At one level this may appear to undermine my argument that there is a necessary tension between traditional art education and the mathematical-systemic conceptions evident, for instance, in micro-credentialing. I certainly do not wish to insist upon an essential antagonism between mathematical and logically sequenced procedural thinking and art practice. While they may be in tension – and for all sorts of good reasons often are – there are many points of commonality, intersection and exchange. Both art and mathematics incorporate aspects of abstraction. Both also incorporate aspects of systemic procedure (most obviously evident within contemporary art in the tradition of Conceptualism). They can also both be poetically inspired and oriented towards aesthetic beauty. Nonetheless, logic and mathematics operate more consistently at the level of the general. Although art may regularly attempt a similarly symbolic rigour, it can never quite achieve adequate distance from the noisy texture of the real.
A later section from Schedula suggests this difference between a logical-mathematical and artistic-aesthetic conception. It describes how to apply gold leaf to parchment.
Of Gold Leaf. Take Greek parchment [that is paper], which is made from linen cloth, and you will rub it on both sides with a red colour which is burned from sinoper, that is ochre, very finely ground and dry, and polish it with a beaver’s tooth, or that of a bear or a wild boar, very carefully, until it becomes shining, and that the colour may adhere through friction.
The emphasis here is upon the interaction between a set of materials with particular qualities. What stands out is the diversity of materials and the sense of nuanced intimate engagement; the rubbing, fine grinding and polishing of the gold leaf on the parchment. The process is described step by step, but this is indicative of a human, temporal relation to the materials rather than of a discretely determined, mathematical conception. Overall, there is a narrative of drawing elements of multiple organically and sensibly articulated elements together rather than of elaborating them in specifically abstract and systemic terms. This is signals a difference between the notion of multiplicity and number. Multiplicity suggests an irresolvable sensible plenitude and diversity, whereas number suggests linear order and dimensions of equivalence.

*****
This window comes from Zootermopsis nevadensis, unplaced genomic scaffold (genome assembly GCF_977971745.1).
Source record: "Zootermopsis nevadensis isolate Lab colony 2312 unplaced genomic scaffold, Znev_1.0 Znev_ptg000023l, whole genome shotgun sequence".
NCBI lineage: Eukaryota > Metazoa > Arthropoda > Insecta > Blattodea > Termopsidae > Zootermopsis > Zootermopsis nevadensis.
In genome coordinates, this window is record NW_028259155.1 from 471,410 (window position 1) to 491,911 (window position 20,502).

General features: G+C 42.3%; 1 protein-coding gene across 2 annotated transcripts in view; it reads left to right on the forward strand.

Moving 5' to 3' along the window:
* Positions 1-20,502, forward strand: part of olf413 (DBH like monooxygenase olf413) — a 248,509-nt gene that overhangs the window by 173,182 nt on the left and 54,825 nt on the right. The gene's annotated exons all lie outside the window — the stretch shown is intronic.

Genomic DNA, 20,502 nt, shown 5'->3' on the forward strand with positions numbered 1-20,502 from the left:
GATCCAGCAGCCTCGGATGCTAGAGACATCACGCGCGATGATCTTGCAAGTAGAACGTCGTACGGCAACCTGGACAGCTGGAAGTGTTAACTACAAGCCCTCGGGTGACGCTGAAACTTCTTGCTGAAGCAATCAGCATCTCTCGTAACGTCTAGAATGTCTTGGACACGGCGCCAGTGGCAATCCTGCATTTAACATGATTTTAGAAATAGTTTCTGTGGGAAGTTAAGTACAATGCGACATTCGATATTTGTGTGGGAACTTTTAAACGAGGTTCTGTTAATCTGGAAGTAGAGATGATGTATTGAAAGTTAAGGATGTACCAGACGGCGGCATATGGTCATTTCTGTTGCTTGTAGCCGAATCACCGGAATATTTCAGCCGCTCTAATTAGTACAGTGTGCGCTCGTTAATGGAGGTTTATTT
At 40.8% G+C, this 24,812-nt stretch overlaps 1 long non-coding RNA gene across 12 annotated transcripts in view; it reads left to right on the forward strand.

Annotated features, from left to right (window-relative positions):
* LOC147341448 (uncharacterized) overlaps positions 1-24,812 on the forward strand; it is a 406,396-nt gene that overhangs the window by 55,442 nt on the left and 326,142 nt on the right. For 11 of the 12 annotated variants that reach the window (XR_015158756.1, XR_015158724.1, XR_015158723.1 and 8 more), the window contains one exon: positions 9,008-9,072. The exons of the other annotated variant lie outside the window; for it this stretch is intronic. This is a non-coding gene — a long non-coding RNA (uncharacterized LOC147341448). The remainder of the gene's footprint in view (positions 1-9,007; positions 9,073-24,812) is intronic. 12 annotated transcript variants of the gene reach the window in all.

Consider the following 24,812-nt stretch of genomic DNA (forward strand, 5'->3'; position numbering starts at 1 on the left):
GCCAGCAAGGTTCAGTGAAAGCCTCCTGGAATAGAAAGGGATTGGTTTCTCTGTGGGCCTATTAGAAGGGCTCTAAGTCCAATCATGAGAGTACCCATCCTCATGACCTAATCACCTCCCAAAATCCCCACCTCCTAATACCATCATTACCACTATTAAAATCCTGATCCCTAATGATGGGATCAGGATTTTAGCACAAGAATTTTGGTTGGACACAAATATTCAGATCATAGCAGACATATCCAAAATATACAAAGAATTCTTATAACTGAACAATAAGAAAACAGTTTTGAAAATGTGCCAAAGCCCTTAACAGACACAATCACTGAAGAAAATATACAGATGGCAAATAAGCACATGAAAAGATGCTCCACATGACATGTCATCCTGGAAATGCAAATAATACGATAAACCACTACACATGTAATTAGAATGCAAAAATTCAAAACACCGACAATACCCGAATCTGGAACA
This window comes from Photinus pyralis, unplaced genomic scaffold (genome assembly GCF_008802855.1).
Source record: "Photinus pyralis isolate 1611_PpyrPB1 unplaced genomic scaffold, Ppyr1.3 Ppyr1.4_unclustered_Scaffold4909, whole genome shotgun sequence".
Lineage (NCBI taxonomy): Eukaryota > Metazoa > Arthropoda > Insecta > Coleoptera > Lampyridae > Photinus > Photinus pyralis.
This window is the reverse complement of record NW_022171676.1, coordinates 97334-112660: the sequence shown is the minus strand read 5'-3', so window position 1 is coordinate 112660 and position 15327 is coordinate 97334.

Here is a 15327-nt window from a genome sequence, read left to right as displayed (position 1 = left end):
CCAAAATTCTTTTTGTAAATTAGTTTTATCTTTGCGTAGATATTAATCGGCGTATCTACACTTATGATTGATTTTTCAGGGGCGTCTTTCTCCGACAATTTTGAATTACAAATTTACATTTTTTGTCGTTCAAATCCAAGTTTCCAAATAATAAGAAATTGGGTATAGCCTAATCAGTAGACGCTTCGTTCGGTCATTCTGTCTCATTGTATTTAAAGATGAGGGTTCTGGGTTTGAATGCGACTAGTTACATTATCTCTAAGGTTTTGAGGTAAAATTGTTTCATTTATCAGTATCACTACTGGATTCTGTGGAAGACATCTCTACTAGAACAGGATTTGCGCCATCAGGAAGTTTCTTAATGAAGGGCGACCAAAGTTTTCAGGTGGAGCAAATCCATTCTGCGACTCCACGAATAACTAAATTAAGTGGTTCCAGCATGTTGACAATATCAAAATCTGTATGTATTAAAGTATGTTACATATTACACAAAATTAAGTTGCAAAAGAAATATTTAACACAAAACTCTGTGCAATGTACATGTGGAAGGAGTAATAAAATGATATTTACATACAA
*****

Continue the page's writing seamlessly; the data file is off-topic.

None of this necessarily implies that micro-credentialing cannot accomplish something similar, that it cannot be directed to the development of organically related and particular skills. The sense of potential tension is more contextual and political. The issue is that the fragmentation of education that micro-credentialing entails takes place within a context in which the traditional holistic experiential conception of art education is already affected by the disruption of subjects, lectures, tutorials – by all the various discrete and systemic ways in which university educational experience is divided up and organized. Within this context, micro-credentialing appears as a force that potentially exacerbates this trend. Everything holistic that the atelier model represented risks being further eroded by yet another motion of logical subdivision. This need not be the case, but only by reflecting upon how subdivision can be effectively linked to dimensions of holistic experience – only by reflecting upon an obvious area of tension – can we find the means to sensibly incorporate or reject whatever it is that something like micro-credentialing involves. Perhaps it will even permit some thinking beyond the conventional sense of difference between number and multiplicity, but all of this depends upon some critical work.
Despite, or perhaps precisely because of its focus on the particular, art and aesthetics have regularly been positioned in terms of their capacity to model other things. For Kant, aesthetics serves as a means of indicating an open and intuitive alignment between the apriori features of rational understanding and the endlessly elusive realm of the thing-in-itself (the world as it exists beyond human sense-making). The aesthetic experience of the beauty of a flower, for instance, which is often expressed in terms of its symmetry, etc. is pleasurable precisely because it suggests that the apriori sphere of mathematically logical form can have an existence that exceeds the mind itself, that can appear literally and sensibly before us, but without any need to be decomposed into logical, symbolic terms. Aesthetics serves then as an intimation of an ultimately never verifiable whole in which world and mind align.